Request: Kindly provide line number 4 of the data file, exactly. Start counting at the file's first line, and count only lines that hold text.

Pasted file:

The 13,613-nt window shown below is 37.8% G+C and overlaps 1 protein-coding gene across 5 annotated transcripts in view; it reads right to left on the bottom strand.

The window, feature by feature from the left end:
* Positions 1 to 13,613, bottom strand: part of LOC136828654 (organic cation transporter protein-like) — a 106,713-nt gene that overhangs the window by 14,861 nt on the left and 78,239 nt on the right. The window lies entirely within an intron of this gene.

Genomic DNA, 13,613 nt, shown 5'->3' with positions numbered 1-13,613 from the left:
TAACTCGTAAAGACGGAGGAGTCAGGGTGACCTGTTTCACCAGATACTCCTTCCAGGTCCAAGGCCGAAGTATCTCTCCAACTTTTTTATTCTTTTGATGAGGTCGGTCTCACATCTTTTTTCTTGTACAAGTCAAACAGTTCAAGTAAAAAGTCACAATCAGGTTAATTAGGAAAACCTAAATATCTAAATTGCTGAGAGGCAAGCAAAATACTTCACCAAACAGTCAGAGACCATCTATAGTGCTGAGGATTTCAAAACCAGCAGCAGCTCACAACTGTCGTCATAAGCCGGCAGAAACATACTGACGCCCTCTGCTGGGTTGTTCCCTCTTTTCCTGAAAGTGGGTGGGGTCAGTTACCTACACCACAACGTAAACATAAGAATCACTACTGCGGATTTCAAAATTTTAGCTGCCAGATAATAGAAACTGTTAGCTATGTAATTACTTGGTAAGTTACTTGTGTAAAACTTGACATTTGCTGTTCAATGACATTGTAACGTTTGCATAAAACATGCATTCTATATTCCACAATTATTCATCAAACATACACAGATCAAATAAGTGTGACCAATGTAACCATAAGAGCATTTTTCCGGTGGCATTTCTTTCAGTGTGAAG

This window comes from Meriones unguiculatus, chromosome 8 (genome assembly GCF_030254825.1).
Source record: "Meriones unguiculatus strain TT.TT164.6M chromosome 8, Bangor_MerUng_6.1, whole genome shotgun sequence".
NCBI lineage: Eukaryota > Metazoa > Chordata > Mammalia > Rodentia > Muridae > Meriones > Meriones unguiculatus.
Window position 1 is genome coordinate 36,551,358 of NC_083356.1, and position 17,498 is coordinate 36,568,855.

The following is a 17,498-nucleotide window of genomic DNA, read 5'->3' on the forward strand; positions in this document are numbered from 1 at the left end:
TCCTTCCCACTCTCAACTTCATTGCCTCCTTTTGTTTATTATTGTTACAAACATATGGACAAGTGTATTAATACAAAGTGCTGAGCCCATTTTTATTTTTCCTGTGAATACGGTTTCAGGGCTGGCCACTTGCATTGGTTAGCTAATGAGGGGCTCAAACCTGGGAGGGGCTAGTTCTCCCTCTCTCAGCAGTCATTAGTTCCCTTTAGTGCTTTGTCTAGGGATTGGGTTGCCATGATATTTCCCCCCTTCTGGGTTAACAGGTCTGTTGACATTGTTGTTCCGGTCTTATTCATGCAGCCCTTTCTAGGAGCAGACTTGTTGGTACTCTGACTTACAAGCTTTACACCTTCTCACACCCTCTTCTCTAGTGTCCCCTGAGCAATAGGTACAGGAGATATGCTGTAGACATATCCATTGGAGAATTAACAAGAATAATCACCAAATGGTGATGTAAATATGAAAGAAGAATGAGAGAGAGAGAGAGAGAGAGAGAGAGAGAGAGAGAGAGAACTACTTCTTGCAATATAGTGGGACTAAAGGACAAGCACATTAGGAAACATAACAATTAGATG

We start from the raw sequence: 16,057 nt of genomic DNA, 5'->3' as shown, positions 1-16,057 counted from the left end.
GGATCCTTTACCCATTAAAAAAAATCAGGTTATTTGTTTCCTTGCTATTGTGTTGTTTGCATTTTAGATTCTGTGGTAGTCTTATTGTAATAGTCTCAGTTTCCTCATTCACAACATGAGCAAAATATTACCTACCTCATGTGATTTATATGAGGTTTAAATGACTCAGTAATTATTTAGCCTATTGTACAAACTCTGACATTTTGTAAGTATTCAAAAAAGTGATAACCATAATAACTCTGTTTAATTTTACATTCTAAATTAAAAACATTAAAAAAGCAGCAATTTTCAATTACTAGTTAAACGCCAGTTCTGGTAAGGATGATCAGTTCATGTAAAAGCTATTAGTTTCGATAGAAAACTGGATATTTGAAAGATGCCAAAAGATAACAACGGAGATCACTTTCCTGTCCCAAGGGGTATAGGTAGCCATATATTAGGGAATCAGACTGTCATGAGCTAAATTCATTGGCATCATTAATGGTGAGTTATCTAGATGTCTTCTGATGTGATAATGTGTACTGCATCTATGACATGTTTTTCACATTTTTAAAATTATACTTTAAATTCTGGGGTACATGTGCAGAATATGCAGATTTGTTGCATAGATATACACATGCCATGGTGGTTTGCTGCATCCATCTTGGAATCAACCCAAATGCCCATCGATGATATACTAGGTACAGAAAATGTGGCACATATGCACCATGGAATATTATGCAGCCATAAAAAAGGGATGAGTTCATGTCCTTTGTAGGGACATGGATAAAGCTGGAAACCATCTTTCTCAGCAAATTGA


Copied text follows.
Genomic DNA, 13,613 nt, shown 5'->3' with positions numbered 1-13,613 from the left: